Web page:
What To Do At The Museum With Your Kids?
10 simple ideas that will make your family visit more enjoyable.
1. Avoid rush hour. Back to basics, but since you’re so lucky as to be woken up early by your dear blonde, brunette or redhead, take this opportunity of being up before your single friends to have the museum all to yourself! And you won’t even have to apologize for loud children running through the galleries…a dream right!
2. Set the stage. If you don’t already do it for yourself because you rely on the text panels in the exhibition, think to have one or two nuggets on the artists or the museum you’re about to discover, to share with your kids. They are naturally curious and passionate about everything and anything as long as we adapt our discourse. And since you yourself won’t have the opportunity to stop and read each text panel this little exercise benefits everyone!
3. Entice them to describe what they see. Going to see an exhibition with your kids does not have to be a passive experience. Engage them and visit with them. Don’t hesitate to stop in front of a piece you like and which seems to interest them and ask about the painting, the medium, the drawing, the colors. Eventually make the link to other pieces in the room. Build their interest by making them an active participant in the show.
4. Carry them. Funny suggestion you might say but I encourage you to do a little experiment. Put yourself at their level and look up at a painting. Almost every time you’ll just see reflections of the light shining from the ceiling! It’s a fact, art exhibitions are rarely adapted to kids and paintings are always hung for adults. Imagine having the same perspective as these kids and you’ll understand why they’re quick to move on.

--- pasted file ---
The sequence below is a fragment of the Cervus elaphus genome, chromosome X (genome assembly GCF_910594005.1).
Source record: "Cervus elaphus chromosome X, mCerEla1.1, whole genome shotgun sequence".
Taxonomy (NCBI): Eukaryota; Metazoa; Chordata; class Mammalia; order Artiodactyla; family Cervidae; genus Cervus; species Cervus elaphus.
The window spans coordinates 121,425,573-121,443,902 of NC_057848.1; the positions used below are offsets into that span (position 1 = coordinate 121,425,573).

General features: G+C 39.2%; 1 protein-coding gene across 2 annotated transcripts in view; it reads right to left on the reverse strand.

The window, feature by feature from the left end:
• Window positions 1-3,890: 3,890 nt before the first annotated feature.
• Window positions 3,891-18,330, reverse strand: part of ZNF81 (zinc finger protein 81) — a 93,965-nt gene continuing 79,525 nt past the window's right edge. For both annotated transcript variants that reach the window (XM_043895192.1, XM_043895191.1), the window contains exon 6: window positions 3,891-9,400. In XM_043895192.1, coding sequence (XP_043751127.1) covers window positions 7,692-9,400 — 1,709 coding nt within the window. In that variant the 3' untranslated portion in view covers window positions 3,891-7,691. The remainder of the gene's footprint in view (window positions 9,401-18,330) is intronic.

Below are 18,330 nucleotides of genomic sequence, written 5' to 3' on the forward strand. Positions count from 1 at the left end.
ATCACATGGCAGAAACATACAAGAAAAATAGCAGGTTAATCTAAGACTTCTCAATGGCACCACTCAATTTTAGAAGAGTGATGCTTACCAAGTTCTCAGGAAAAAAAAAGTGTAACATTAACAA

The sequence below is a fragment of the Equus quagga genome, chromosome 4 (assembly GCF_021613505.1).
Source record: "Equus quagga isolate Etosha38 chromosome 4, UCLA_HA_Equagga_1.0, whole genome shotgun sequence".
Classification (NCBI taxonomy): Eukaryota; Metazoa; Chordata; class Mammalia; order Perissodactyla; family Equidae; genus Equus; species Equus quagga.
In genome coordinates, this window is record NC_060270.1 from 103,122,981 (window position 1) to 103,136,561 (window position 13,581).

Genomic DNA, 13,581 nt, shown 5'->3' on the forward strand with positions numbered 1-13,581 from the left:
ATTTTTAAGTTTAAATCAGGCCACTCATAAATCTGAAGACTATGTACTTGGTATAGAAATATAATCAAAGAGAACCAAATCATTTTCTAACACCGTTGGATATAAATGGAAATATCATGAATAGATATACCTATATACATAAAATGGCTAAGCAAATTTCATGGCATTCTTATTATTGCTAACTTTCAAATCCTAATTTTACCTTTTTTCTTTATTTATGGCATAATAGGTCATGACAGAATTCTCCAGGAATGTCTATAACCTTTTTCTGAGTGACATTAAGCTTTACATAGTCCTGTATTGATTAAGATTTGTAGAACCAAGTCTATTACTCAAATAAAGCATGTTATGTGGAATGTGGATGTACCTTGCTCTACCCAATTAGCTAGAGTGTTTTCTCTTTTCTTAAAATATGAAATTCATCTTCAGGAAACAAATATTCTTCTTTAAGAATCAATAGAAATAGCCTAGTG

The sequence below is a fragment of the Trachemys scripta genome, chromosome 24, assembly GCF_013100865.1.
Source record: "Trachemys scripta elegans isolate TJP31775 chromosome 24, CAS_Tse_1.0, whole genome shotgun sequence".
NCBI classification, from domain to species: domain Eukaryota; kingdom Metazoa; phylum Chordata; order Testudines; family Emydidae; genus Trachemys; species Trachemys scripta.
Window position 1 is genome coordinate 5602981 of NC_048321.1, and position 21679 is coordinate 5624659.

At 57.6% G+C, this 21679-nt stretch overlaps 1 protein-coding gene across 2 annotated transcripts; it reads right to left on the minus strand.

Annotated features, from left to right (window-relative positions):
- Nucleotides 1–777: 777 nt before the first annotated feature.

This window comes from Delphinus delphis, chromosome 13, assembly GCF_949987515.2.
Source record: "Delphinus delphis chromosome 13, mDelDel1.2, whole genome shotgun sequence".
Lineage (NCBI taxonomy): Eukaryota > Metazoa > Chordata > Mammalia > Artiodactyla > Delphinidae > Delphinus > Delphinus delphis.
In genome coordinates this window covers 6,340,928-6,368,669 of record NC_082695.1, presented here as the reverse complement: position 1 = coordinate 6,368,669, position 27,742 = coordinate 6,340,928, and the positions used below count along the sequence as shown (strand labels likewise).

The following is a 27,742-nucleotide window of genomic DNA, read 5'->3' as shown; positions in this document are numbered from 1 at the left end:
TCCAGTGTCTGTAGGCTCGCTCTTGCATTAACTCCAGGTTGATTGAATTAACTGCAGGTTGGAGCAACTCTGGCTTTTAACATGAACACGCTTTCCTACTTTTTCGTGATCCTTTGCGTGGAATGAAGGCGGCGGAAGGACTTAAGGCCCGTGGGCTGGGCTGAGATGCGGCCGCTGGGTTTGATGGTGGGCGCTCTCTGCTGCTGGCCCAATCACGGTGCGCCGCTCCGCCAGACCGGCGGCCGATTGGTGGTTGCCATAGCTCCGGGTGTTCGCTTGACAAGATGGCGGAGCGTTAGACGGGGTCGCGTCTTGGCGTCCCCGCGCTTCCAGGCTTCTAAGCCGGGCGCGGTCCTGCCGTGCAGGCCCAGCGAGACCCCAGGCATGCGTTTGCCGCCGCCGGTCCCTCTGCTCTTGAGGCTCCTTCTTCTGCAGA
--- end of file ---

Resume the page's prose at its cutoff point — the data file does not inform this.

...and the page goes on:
5. Play with them. By definition, games are characterized by the joy they bring. If you’re looking for them to learn, fun activities are usually the best way, so it’s up to you to find that ‘thing’ that will amuse them. So what are some ideas? Games will be different depending on age, like finding a particular detail on a painting, identifying dominant colors, finding works that resemble each other, or finding specific paintings according to certain clues. Use your imagination and you won’t regret it.
6. Help them express themselves. This is as simple as asking them to identify what they prefer or like the least and explain why, and perhaps even use this as an opportunity for some catharsis. Who knows what they could share with you?!
7. Don’t hang around. It’s not a question of running through the show but don’t stay planted in front of each piece otherwise you won’t have made it through the first room before the kids get impatient. Don’t forget that going to an exhibit as a family is a shared moment and will never be the same as when you go alone. But you do get that quality time together which is priceless.
8. Know when to leave. When you get the sense the kids have had enough, it might be time to pick up and go. We’re often tempted to stay a little longer, 5 minutes more and then just a moment more, but don’t forget that if they feel trapped in an exhibition for hours they won’t want to return. And keep in mind there might be enough of a distance to the the exit for a clever parent to peak their interest on the walk out…
9. Bring back a little souvenir. The idea is not to buy the whole boutique or to bribe them into behaving. Have them chose – amongst themselves if you have several – a card or a fridge magnet. This way they will easily remember the shared experience which they will in a certain way bring home.
10. Suggest a visit to the museum café. A lot of museums these days have a café or restaurant that are very cosy. They can make for a nice family moment as well as a treat for the kids after the show.
This list is hardly exhaustive and you don’t have to check off 1 through 10 each time you go see an exhibition with your kids, but I do hope it will once again help you appreciate museums as a family.
And to find exhibitions at destination museums around the world, it’s this way!